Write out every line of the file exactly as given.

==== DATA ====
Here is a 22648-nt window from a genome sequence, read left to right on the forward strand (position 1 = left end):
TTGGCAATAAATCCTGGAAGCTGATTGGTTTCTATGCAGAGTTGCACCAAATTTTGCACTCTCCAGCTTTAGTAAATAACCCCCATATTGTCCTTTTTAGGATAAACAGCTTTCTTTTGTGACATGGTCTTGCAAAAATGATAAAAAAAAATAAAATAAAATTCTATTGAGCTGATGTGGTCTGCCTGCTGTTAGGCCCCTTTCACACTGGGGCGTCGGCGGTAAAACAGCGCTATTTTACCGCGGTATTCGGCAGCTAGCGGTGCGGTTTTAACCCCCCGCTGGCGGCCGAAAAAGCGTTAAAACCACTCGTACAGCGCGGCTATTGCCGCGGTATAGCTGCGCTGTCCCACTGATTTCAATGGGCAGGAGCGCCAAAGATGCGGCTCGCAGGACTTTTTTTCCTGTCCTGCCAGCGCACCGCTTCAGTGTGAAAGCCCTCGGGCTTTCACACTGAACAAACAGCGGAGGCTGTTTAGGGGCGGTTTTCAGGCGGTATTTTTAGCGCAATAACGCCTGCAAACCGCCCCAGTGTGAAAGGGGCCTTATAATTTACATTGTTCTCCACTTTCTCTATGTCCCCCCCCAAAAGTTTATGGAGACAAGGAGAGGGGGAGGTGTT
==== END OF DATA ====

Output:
Here is a 22648-nt window from a genome sequence, read left to right on the forward strand (position 1 = left end):
TTGGCAATAAATCCTGGAAGCTGATTGGTTTCTATGCAGAGTTGCACCAAATTTTGCACTCTCCAGCTTTAGTAAATAACCCCCATATTGTCCTTTTTAGGATAAACAGCTTTCTTTTGTGACATGGTCTTGCAAAAATGATAAAAAAAAATAAAATAAAATTCTATTGAGCTGATGTGGTCTGCCTGCTGTTAGGCCCCTTTCACACTGGGGCGTCGGCGGTAAAACAGCGCTATTTTACCGCGGTATTCGGCAGCTAGCGGTGCGGTTTTAACCCCCCGCTGGCGGCCGAAAAAGCGTTAAAACCACTCGTACAGCGCGGCTATTGCCGCGGTATAGCTGCGCTGTCCCACTGATTTCAATGGGCAGGAGCGCCAAAGATGCGGCTCGCAGGACTTTTTTTCCTGTCCTGCCAGCGCACCGCTTCAGTGTGAAAGCCCTCGGGCTTTCACACTGAACAAACAGCGGAGGCTGTTTAGGGGCGGTTTTCAGGCGGTATTTTTAGCGCAATAACGCCTGCAAACCGCCCCAGTGTGAAAGGGGCCTTATAATTTACATTGTTCTCCACTTTCTCTATGTCCCCCCCCAAAAGTTTATGGAGACAAGGAGAGGGGGAGGTGTT